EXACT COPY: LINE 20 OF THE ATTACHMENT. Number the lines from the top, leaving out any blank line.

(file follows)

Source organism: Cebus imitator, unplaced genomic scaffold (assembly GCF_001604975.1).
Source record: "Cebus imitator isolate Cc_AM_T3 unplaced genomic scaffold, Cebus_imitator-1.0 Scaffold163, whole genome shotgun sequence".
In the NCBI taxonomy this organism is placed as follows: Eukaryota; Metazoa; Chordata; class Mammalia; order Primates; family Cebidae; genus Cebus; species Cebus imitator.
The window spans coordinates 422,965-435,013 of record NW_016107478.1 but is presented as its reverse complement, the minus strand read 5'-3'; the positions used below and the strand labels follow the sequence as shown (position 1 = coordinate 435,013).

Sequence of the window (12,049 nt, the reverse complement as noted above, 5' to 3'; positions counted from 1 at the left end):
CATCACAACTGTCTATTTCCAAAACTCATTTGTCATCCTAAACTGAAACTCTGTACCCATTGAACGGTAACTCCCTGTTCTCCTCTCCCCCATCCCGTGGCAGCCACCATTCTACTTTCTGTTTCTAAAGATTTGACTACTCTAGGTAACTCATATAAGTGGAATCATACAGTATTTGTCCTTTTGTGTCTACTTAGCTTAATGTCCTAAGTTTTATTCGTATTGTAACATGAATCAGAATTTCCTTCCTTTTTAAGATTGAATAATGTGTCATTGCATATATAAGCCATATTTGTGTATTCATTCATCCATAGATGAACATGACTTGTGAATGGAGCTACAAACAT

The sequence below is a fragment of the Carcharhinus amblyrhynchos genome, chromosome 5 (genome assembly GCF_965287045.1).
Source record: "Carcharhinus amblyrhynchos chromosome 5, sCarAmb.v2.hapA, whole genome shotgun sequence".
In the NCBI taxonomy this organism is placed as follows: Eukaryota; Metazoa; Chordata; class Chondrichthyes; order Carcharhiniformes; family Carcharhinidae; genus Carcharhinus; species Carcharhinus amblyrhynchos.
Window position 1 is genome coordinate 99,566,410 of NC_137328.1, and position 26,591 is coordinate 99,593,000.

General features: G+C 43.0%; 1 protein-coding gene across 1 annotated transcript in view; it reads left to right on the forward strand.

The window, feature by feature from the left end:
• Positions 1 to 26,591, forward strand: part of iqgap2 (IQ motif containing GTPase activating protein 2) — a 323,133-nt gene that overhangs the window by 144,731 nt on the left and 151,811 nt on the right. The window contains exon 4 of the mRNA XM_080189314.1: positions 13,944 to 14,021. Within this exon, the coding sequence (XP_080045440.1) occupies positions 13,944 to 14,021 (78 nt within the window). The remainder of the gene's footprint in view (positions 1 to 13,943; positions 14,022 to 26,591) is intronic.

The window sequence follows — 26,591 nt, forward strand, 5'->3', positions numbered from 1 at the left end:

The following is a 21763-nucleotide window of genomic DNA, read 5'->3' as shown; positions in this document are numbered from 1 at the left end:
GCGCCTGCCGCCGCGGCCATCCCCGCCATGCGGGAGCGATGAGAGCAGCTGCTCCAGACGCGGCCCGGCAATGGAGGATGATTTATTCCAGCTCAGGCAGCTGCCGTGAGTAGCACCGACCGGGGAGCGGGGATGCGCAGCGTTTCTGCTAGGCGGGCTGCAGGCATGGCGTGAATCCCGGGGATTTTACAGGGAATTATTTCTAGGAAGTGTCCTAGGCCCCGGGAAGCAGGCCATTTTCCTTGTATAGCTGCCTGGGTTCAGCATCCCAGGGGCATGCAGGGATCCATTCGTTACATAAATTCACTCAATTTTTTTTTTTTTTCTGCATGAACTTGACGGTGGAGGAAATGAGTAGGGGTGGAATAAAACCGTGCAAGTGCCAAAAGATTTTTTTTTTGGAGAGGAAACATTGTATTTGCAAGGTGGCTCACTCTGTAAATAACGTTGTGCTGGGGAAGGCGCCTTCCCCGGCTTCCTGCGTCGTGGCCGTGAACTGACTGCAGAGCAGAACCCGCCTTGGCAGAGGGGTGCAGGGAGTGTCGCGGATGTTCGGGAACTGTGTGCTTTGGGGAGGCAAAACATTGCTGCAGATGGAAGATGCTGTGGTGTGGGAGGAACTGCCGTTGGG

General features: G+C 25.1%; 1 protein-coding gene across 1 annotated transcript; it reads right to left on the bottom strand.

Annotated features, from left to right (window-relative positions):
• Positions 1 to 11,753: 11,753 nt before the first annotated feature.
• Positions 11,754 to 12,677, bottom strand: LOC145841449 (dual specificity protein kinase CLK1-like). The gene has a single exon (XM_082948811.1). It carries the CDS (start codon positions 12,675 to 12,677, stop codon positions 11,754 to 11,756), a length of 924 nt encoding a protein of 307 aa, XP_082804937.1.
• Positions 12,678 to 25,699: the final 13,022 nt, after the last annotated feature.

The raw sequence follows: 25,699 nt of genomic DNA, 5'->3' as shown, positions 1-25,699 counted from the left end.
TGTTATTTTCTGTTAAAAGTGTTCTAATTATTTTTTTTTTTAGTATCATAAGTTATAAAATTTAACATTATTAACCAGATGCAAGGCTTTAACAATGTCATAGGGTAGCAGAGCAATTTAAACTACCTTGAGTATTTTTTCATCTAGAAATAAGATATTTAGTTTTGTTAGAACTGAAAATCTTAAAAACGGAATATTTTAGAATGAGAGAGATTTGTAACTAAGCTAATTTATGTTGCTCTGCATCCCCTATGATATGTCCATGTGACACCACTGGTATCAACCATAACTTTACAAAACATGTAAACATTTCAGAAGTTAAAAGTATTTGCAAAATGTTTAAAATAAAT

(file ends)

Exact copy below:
• Positions 11,754 to 12,677, bottom strand: LOC145841449 (dual specificity protein kinase CLK1-like). The gene has a single exon (XM_082948811.1). It carries the CDS (start codon positions 12,675 to 12,677, stop codon positions 11,754 to 11,756), a length of 924 nt encoding a protein of 307 aa, XP_082804937.1.